When you’re looking at Jesus being wrapped, He’s literally wrapped in his grave clothes. Herod tries to kill Baby Jesus and winds up chasing the family away. Several kids under the age of two were slaughtered in Herod’s jealousy. Mary and Joseph are forced to flee to Egypt as refugees. On top of it all, they’re dealt the card of taking care of Baby God. I think of all the responsibilities in life on my hand, if there’s one I don’t want, God how about I’ll be uncle Joseph and he go to my brother or something like that.

In the story, you see Mary and Joseph, this young first child … You think about, my own kids I don’t feel like I’m always getting it right; I don’t want to mess up baby God. Mary and Joseph’s first kid, out on the gate, is Jesus. It kind of sets the unfair standard for the rest of the kids, oh, Jesus always gets a perfect day. How do you deal with that?

You think about their Christmas story. You think about what we talked about as a Christmas story today, and you try to look back at that century. The first one that ever happened is like how do we get here with these ideals when that is what it represented?

Bitter reality, and I don’t want to say other people’s pain makes me happy but I’m going to … no. When you find other people going through similar circumstances or just adversity, not only does your heart relate but it brings you a little bit of hope, like you’re not the first person that ever encountered what you’re going through and you’re not going to be the last. Sometimes when we go through the struggles of our own life, we sort of feel that way; don’t we sometimes? You get isolated, you get depressed, you can sulk, you feel like you’re on this island all to yourself. Then you look at the story of Mary and Joseph unfolding and you realize that adversity isn’t uncommon. In the midst of their struggle, they find hope.

Today, that’s exactly I want to talk about as it relates to this Christmas story in the life of Joseph and relate it to our own lives. I think a number of years here at ABC, we get to this Christmas season we oftentimes do a series related to Christmas, sometimes a little longer than just two weeks. We talk about every character, I think, as it relates to the Christmas story at one point or another but the one that we haven’t discussed is Joseph.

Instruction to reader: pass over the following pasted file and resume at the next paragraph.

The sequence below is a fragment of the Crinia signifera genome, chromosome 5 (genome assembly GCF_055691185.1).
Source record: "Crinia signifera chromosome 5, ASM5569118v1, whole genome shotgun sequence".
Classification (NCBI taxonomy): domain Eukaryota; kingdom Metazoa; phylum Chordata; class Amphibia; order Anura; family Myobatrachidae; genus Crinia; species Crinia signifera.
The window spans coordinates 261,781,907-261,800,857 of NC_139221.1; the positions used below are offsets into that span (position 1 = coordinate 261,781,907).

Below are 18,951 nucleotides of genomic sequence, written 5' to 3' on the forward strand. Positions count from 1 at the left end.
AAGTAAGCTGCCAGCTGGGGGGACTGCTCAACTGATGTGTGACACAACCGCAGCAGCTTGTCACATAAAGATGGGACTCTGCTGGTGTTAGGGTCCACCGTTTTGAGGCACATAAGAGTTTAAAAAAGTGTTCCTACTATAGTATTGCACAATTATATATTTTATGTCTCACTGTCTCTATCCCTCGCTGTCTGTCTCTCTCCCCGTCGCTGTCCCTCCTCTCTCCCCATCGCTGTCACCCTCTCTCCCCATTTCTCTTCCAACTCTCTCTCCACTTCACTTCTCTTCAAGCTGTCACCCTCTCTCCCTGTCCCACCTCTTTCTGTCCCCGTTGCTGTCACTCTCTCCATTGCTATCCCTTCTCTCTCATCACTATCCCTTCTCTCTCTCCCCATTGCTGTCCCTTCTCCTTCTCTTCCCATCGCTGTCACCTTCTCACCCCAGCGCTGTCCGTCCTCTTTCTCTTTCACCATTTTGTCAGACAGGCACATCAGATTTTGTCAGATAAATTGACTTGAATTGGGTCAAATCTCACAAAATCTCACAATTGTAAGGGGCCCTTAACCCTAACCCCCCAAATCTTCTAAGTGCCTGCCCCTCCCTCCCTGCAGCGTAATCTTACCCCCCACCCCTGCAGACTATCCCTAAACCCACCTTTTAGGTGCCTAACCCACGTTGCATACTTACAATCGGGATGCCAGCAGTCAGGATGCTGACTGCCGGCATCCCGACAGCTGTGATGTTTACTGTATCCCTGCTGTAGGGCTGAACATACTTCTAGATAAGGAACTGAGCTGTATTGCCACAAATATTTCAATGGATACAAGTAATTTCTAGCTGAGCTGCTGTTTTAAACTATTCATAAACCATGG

When you look at his life, Joseph was a carpenter. He was a blue collar guy. We don’t know a lot about him. Most scholars will say that the reason we don’t know a lot about him is because most likely Joseph died while Jesus was fairly young. When you read about the life of Jesus you see Mary popping in and out of the story and Jesus’s brothers and sisters popping in and out of the story but you don’t see or hear about Joseph. You get a story of Jesus a little later on getting caught back at the temple teaching people, and Mary and Joseph have to journey on. After His early years of life and into His teenage years you don’t hear anything, he disappears from the gospel record.

Here, in the midst of this Christmas story, in the beginning stages of Jesus’s life, Joseph is there as his earthly father, you start to see how God works in thy midst of this Christmas story to bring hope in adversity. I want to unfold the story of Joseph here to help us discover in our own lives how we can make that application and recognize in the midst of their difficulty; no to ignore it, not to pretend it doesn’t exist but to find hope.

By the way, if you want to read the Christmas story this week … it’s four chapters in the Bible, Matthew 1 and 2, Luke 1 and 2. You can take some time to go through the entirety of that story but I want to focus on Matthew 1 verse 18. I want to start there. I’m going to look at six or seven verses here. I just want to talk about it quickly, just make a point about each of these verses. I’m going to step back from that and make an overall statement as it relates to the context of the story in hope as Christmas unfolds.

Matthew 1:18, “Now the birth of Jesus was as follows; when his Mother Mary had be betrothed to Joseph before they came together, she was found to be with child by the Holy Spirit. “

It already said what the story represents but Joseph here no doubt is in shock mode right? I don’t know how this interaction would have gone down, I don’t know how you can even broach this subject as a guy. The story … the way it unfolds, did Mary come tell Joseph before Joseph recognized or did Joseph recognize and have to try to bring up that awkward conversation like, “I do not want to be in his shoes.” When it comes to his wife, he’s  like, “Ah, it looks like maybe …” If the answer is no, he’s going to get killed but, “If I’m not mistaken here you might be …” There is the word for you, Mary.